In spite of record numbers of individuals in the area testing positive for the coronavirus, Owensboro Public Schools officials have announced that students will return to in-person lessons on Thursday under the district’s hybrid AB model.
In a letter sent to families on Friday, OPS Superintendent Matthew Constant outlined the student’s first week back in classrooms since mid-November when Gov. Andy Beshear issued an executive order requiring all learning to switch to virtual.
The district’s B group students will return to classrooms on Thursday and Friday, while A group continues learning virtually those days. On Jan. 18, school will not be in session in observance of Martin Luther King, Jr. Day, and A group will return to school Jan. 19.
Jan. 20 will be the district’s regularly scheduled distance learning day for all students, and B group will be back in classrooms again on Jan. 21-22.
Constant said in the letter that as the district has learned throughout the school year thus far, “there is no decision that everyone can agree on, but we ultimately have to make the decision that is best for our students.”
There are no substitutes for in-person learning, he said.
Constant highlighted several reasons the district has come to this decision, including:
1.) The language in the governor’s Executive Order now permits us to return to school in the “Red”. His previous Executive Order did not allow for that;
2) We did not have a single case of person-to-person spread in our school buildings when we were previously in an A/B hybrid model;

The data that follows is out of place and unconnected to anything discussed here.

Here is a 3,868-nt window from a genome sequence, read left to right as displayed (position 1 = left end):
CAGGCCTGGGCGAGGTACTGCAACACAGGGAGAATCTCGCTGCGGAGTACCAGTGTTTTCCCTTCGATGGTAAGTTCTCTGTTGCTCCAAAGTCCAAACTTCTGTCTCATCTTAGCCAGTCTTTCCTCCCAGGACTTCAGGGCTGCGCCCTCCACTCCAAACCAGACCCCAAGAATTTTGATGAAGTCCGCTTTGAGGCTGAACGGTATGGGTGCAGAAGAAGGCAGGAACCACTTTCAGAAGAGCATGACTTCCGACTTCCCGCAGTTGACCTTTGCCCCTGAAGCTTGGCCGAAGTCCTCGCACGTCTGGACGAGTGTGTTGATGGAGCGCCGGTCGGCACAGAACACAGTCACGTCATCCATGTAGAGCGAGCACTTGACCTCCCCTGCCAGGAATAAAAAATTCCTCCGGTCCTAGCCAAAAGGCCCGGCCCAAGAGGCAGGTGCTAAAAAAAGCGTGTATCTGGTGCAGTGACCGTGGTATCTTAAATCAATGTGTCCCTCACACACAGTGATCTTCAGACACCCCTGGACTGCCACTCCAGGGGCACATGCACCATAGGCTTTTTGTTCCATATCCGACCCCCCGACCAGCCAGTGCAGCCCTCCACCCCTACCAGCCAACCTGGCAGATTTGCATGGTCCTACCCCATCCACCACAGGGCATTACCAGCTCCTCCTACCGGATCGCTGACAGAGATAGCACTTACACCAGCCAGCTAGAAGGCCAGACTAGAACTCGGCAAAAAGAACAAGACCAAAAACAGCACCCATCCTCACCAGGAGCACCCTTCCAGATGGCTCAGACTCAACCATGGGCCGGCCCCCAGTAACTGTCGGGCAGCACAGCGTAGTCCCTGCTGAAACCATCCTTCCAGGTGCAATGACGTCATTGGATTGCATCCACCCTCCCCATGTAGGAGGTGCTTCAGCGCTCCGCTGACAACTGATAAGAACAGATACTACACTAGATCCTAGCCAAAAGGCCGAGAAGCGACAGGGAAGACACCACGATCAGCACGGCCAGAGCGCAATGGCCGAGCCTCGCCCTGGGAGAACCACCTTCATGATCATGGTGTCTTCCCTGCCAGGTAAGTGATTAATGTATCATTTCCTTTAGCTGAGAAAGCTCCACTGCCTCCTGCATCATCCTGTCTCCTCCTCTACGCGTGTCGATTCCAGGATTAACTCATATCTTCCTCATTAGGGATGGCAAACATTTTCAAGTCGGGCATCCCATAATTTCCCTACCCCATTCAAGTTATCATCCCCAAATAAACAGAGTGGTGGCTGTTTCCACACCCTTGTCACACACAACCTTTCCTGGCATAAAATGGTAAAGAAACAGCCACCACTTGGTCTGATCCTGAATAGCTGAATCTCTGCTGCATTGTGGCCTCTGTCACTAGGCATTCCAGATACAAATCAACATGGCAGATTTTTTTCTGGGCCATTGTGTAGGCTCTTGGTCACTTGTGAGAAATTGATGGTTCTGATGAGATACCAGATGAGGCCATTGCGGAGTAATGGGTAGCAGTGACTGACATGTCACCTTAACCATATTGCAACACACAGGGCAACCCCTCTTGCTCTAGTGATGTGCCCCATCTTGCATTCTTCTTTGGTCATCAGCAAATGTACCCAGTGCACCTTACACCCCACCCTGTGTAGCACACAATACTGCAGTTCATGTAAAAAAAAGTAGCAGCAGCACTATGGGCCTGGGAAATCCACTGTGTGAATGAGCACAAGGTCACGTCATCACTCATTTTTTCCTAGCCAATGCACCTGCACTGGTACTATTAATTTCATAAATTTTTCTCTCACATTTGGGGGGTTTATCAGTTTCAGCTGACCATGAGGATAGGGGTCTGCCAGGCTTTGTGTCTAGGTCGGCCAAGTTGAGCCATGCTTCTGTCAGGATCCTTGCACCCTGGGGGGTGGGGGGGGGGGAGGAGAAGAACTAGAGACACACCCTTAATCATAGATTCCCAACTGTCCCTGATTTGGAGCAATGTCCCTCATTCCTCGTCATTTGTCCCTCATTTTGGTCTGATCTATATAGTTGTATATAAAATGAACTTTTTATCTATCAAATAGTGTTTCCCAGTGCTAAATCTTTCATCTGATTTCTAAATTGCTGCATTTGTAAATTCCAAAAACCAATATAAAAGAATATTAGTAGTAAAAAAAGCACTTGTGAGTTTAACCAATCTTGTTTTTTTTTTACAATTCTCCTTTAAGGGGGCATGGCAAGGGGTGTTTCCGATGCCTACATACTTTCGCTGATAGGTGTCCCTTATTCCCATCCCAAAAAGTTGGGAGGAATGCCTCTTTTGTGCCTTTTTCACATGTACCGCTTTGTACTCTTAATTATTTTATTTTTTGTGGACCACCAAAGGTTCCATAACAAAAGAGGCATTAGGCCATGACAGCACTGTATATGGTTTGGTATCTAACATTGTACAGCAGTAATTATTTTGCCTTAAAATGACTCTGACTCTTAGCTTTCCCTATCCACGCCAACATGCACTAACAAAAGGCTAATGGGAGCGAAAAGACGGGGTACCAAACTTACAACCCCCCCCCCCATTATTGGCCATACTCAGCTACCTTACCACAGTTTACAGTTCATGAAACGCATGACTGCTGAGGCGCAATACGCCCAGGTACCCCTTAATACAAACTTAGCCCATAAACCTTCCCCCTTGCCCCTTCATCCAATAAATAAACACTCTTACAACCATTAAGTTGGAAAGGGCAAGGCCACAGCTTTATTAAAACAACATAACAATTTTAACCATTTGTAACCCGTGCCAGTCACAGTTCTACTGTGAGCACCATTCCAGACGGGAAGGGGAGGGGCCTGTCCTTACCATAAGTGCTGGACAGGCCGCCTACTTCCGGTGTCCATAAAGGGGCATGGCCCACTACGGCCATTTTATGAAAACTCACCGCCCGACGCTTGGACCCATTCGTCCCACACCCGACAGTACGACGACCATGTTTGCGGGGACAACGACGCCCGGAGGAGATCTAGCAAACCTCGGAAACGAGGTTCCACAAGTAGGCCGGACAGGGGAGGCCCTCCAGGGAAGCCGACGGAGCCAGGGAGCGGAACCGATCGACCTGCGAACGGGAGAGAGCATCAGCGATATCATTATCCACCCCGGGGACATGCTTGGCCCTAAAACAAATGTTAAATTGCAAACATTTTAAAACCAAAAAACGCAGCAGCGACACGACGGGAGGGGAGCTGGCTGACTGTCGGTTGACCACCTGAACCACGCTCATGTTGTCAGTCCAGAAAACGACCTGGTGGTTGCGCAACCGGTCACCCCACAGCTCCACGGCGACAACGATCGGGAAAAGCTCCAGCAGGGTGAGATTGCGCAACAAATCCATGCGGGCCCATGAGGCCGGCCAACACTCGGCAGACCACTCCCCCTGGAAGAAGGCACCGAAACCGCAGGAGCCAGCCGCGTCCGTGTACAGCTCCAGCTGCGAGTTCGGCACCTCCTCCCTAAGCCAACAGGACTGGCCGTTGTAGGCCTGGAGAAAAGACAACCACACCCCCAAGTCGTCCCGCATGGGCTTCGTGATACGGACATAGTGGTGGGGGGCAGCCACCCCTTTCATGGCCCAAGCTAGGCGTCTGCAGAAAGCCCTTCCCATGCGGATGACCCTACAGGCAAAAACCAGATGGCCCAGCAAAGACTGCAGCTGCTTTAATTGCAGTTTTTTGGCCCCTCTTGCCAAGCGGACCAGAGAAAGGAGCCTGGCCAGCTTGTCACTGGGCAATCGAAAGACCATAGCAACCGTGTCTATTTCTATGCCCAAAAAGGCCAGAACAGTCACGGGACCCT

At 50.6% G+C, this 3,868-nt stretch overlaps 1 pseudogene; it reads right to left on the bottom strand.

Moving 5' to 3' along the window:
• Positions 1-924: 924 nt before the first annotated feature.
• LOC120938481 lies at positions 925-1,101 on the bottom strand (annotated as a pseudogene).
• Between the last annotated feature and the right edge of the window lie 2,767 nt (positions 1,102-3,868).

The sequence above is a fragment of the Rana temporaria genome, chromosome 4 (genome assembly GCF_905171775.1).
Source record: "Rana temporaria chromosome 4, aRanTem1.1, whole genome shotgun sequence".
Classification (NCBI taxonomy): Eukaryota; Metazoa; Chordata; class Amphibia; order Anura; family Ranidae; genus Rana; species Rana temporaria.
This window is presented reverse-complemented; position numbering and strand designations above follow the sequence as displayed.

3) There are numerous studies, including a report from the CDC, that provides evidence that schools are not responsible for spreading the virus;
4) We have reviewed the most recent “Healthy at School” guidelines from the Kentucky Department of Public Health and have ensured we are following those guidelines.
Jared Revlett, OPS spokesman, reiterated Constant’s statements in the letter that schools are not spreading COVID-19, and based on that information, “we are safe to move ahead with trying to return to in person.”
“We had not had a single case of a person being in the school building having (COVID-19) and giving it to somebody else (in school),” Revlett said. “... People are not getting it at school and taking it home. Schools are not contributing to the community spread.”
He said the district will continue to keep an eye on this, however, and Constant reminded families that the schools’ safety precautions in place, including temperature screenings upon entry into school buildings.
The district is also allowing families who were previously signed up for the A/B hybrid schedule to switch to the OPS Virtual Academy if they so choose. To do that they can email firstname.lastname@example.org.
Constant said the district would not be taking this step to return to classrooms “if we did not feel it was safe to do so.”
“We look forward to seeing our students back on Jan. 14, 2021,” he said.
DCPS elementary and middle school students returned to in-person learning on Monday, and high school students in the district will return on Jan. 19, all under the AB hybrid model.
Matt Robbins, DCPS superintendent, said that the district has a 98% attendance rate, which “is a huge positive.”
The return to school went well overall, he said, but he and others within DCPS understand that “life under COVID” is difficult and can change rapidly from one moment to the next.
Positive cases being at all-time highs in the area is alarming, Robbins said, but he thinks that having schools not at full capacity is a plus. He also said he isn’t seeing the virus spread within DCPS.
He also said there is some research that suggests that having students in classrooms may prevent opportunities for the virus to spread by having them in a more monitored environment.
“All that being said, there is a lot of virus in the community more now than ever before, but our school environment is as healthy as any place you will go in society right now.”
Bobbie Hayse, email@example.com, 270-691-7315